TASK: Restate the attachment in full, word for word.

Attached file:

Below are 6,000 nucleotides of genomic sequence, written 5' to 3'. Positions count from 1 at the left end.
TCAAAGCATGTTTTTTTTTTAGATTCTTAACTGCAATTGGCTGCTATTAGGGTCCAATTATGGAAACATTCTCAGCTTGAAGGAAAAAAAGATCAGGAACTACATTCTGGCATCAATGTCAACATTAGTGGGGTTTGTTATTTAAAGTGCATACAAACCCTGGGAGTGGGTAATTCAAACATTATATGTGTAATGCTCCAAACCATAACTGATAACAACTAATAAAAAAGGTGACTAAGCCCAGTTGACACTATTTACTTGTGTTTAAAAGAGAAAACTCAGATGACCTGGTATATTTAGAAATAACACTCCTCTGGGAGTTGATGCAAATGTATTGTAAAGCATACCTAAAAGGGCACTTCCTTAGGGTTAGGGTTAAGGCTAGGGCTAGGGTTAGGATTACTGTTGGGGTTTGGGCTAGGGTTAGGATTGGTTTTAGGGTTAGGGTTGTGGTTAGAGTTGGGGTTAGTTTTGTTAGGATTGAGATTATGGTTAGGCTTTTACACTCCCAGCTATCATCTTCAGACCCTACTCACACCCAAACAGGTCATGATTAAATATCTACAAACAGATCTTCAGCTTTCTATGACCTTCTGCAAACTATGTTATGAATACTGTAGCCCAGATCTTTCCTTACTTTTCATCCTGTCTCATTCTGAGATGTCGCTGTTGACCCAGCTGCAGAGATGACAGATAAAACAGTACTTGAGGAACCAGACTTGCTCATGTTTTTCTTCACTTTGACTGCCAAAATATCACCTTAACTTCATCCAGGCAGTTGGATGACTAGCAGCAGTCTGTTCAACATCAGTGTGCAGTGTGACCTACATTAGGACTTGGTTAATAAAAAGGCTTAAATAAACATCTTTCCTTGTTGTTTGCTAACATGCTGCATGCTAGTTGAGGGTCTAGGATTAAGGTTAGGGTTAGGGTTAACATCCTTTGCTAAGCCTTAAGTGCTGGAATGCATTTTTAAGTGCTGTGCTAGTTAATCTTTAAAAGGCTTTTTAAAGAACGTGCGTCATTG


Below are 6,000 nucleotides of genomic sequence, written 5' to 3'. Positions count from 1 at the left end.
TCAAAGCATGTTTTTTTTTTAGATTCTTAACTGCAATTGGCTGCTATTAGGGTCCAATTATGGAAACATTCTCAGCTTGAAGGAAAAAAAGATCAGGAACTACATTCTGGCATCAATGTCAACATTAGTGGGGTTTGTTATTTAAAGTGCATACAAACCCTGGGAGTGGGTAATTCAAACATTATATGTGTAATGCTCCAAACCATAACTGATAACAACTAATAAAAAAGGTGACTAAGCCCAGTTGACACTATTTACTTGTGTTTAAAAGAGAAAACTCAGATGACCTGGTATATTTAGAAATAACACTCCTCTGGGAGTTGATGCAAATGTATTGTAAAGCATACCTAAAAGGGCACTTCCTTAGGGTTAGGGTTAAGGCTAGGGCTAGGGTTAGGATTACTGTTGGGGTTTGGGCTAGGGTTAGGATTGGTTTTAGGGTTAGGGTTGTGGTTAGAGTTGGGGTTAGTTTTGTTAGGATTGAGATTATGGTTAGGCTTTTACACTCCCAGCTATCATCTTCAGACCCTACTCACACCCAAACAGGTCATGATTAAATATCTACAAACAGATCTTCAGCTTTCTATGACCTTCTGCAAACTATGTTATGAATACTGTAGCCCAGATCTTTCCTTACTTTTCATCCTGTCTCATTCTGAGATGTCGCTGTTGACCCAGCTGCAGAGATGACAGATAAAACAGTACTTGAGGAACCAGACTTGCTCATGTTTTTCTTCACTTTGACTGCCAAAATATCACCTTAACTTCATCCAGGCAGTTGGATGACTAGCAGCAGTCTGTTCAACATCAGTGTGCAGTGTGACCTACATTAGGACTTGGTTAATAAAAAGGCTTAAATAAACATCTTTCCTTGTTGTTTGCTAACATGCTGCATGCTAGTTGAGGGTCTAGGATTAAGGTTAGGGTTAGGGTTAACATCCTTTGCTAAGCCTTAAGTGCTGGAATGCATTTTTAAGTGCTGTGCTAGTTAATCTTTAAAAGGCTTTTTAAAGAACGTGCGTCATTG